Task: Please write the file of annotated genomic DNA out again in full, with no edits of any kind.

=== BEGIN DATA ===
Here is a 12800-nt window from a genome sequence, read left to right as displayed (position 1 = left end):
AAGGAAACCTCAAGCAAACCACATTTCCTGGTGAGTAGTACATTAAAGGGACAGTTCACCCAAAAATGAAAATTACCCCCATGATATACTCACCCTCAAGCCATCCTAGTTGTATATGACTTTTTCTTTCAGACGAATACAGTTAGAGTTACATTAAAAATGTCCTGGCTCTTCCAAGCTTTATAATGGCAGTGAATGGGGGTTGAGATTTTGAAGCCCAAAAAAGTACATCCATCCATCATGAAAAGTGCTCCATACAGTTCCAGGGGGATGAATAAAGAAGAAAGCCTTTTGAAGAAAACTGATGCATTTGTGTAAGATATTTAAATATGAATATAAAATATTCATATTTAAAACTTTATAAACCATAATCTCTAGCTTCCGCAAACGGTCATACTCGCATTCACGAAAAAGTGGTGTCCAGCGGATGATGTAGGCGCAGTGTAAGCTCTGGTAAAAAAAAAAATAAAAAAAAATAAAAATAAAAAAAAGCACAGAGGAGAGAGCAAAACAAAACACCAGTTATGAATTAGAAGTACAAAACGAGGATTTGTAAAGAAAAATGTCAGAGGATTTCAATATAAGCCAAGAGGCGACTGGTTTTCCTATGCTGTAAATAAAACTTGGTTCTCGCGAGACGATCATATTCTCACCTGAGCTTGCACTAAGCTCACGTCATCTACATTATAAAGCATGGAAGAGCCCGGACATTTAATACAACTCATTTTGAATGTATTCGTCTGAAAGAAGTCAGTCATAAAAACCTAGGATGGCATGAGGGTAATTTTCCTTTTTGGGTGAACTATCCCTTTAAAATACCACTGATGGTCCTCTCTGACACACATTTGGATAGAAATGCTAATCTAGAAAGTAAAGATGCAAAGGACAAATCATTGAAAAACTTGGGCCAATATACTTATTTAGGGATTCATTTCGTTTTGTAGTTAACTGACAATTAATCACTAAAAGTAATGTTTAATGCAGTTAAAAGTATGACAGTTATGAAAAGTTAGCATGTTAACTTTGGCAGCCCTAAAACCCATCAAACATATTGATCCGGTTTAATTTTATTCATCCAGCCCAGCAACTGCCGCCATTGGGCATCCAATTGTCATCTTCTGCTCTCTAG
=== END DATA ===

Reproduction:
Here is a 12800-nt window from a genome sequence, read left to right as displayed (position 1 = left end):
AAGGAAACCTCAAGCAAACCACATTTCCTGGTGAGTAGTACATTAAAGGGACAGTTCACCCAAAAATGAAAATTACCCCCATGATATACTCACCCTCAAGCCATCCTAGTTGTATATGACTTTTTCTTTCAGACGAATACAGTTAGAGTTACATTAAAAATGTCCTGGCTCTTCCAAGCTTTATAATGGCAGTGAATGGGGGTTGAGATTTTGAAGCCCAAAAAAGTACATCCATCCATCATGAAAAGTGCTCCATACAGTTCCAGGGGGATGAATAAAGAAGAAAGCCTTTTGAAGAAAACTGATGCATTTGTGTAAGATATTTAAATATGAATATAAAATATTCATATTTAAAACTTTATAAACCATAATCTCTAGCTTCCGCAAACGGTCATACTCGCATTCACGAAAAAGTGGTGTCCAGCGGATGATGTAGGCGCAGTGTAAGCTCTGGTAAAAAAAAAAATAAAAAAAAATAAAAATAAAAAAAAGCACAGAGGAGAGAGCAAAACAAAACACCAGTTATGAATTAGAAGTACAAAACGAGGATTTGTAAAGAAAAATGTCAGAGGATTTCAATATAAGCCAAGAGGCGACTGGTTTTCCTATGCTGTAAATAAAACTTGGTTCTCGCGAGACGATCATATTCTCACCTGAGCTTGCACTAAGCTCACGTCATCTACATTATAAAGCATGGAAGAGCCCGGACATTTAATACAACTCATTTTGAATGTATTCGTCTGAAAGAAGTCAGTCATAAAAACCTAGGATGGCATGAGGGTAATTTTCCTTTTTGGGTGAACTATCCCTTTAAAATACCACTGATGGTCCTCTCTGACACACATTTGGATAGAAATGCTAATCTAGAAAGTAAAGATGCAAAGGACAAATCATTGAAAAACTTGGGCCAATATACTTATTTAGGGATTCATTTCGTTTTGTAGTTAACTGACAATTAATCACTAAAAGTAATGTTTAATGCAGTTAAAAGTATGACAGTTATGAAAAGTTAGCATGTTAACTTTGGCAGCCCTAAAACCCATCAAACATATTGATCCGGTTTAATTTTATTCATCCAGCCCAGCAACTGCCGCCATTGGGCATCCAATTGTCATCTTCTGCTCTCTAG